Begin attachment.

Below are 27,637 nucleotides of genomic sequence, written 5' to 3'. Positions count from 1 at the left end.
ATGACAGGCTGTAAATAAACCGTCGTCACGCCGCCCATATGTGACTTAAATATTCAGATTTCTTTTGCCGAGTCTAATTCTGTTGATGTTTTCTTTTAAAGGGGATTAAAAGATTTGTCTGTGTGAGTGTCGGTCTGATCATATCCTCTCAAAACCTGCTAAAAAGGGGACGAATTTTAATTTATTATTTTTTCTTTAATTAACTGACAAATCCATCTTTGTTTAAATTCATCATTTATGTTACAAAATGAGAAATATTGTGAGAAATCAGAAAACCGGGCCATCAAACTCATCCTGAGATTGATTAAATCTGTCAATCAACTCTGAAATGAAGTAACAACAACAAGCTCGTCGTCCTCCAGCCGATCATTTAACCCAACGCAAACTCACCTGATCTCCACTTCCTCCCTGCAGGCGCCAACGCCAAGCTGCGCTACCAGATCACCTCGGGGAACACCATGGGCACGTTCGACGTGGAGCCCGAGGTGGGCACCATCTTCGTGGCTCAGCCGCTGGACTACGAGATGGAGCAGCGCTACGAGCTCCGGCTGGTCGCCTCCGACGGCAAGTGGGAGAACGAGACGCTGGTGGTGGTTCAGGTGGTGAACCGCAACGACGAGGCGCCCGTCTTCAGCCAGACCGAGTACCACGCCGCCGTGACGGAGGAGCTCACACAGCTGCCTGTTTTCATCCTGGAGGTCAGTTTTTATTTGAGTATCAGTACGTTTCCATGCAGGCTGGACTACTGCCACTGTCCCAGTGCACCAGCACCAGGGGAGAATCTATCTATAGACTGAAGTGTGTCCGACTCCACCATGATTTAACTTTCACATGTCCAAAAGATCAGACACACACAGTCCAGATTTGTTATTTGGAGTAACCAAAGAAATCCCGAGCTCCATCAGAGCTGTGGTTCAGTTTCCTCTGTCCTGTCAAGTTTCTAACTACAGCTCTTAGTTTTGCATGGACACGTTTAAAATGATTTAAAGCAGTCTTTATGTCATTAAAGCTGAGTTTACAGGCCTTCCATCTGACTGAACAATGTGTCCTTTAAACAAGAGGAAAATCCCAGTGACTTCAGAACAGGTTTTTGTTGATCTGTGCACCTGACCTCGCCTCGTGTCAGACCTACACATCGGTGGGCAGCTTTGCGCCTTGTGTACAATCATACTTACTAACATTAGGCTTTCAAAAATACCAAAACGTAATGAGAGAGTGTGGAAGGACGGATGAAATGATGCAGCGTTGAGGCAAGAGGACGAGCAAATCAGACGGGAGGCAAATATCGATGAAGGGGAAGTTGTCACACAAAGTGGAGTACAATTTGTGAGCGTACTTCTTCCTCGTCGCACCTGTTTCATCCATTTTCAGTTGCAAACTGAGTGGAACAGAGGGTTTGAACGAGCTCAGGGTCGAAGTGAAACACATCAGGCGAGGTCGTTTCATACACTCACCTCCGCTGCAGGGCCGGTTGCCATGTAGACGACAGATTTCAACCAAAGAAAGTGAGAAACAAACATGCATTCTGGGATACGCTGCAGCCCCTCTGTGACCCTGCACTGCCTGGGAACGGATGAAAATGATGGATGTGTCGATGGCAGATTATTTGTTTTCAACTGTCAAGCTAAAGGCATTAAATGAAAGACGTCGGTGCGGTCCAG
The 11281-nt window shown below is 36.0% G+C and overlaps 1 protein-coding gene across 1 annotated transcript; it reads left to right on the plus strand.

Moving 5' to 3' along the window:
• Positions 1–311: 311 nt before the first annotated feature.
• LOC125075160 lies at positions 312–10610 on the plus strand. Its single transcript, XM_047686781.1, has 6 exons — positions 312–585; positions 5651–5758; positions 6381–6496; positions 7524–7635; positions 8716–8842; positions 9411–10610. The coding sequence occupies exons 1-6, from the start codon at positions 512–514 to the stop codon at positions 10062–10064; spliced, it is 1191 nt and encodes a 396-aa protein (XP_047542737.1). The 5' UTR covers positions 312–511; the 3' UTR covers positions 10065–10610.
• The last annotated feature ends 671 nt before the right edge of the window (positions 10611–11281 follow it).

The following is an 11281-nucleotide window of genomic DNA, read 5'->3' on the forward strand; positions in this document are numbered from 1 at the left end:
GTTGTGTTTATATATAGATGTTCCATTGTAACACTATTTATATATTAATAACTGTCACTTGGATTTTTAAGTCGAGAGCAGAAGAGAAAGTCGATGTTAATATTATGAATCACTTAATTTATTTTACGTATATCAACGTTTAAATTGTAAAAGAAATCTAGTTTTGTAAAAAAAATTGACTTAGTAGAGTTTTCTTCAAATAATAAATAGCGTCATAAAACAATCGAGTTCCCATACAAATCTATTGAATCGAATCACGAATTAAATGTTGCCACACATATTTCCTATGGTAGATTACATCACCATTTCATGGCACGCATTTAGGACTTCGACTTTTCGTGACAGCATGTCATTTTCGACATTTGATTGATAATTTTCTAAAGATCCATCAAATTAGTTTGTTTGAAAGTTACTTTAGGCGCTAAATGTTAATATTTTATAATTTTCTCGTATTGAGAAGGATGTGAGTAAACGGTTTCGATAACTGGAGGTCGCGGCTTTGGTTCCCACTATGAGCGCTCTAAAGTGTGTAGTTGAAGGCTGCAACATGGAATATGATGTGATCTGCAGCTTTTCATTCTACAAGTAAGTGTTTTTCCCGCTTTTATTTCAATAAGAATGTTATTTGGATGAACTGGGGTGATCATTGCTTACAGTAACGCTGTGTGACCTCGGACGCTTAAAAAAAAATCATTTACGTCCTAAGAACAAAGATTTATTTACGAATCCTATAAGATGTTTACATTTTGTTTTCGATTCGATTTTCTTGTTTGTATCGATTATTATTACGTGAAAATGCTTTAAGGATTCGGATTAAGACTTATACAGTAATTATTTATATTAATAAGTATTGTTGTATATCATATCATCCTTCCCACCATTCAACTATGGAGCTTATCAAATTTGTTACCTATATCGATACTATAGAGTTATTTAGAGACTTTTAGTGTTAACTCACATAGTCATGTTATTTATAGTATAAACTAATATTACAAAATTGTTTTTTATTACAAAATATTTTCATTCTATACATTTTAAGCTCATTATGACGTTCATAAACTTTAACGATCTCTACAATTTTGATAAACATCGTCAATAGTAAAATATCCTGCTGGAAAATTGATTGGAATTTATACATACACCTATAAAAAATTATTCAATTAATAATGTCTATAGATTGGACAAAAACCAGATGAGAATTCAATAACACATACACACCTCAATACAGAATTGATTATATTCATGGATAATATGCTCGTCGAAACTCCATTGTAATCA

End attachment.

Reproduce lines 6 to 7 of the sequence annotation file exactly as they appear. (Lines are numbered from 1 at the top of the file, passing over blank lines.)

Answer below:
• LOC125075160 lies at positions 312–10610 on the plus strand. Its single transcript, XM_047686781.1, has 6 exons — positions 312–585; positions 5651–5758; positions 6381–6496; positions 7524–7635; positions 8716–8842; positions 9411–10610. The coding sequence occupies exons 1-6, from the start codon at positions 512–514 to the stop codon at positions 10062–10064; spliced, it is 1191 nt and encodes a 396-aa protein (XP_047542737.1). The 5' UTR covers positions 312–511; the 3' UTR covers positions 10065–10610.
• The last annotated feature ends 671 nt before the right edge of the window (positions 10611–11281 follow it).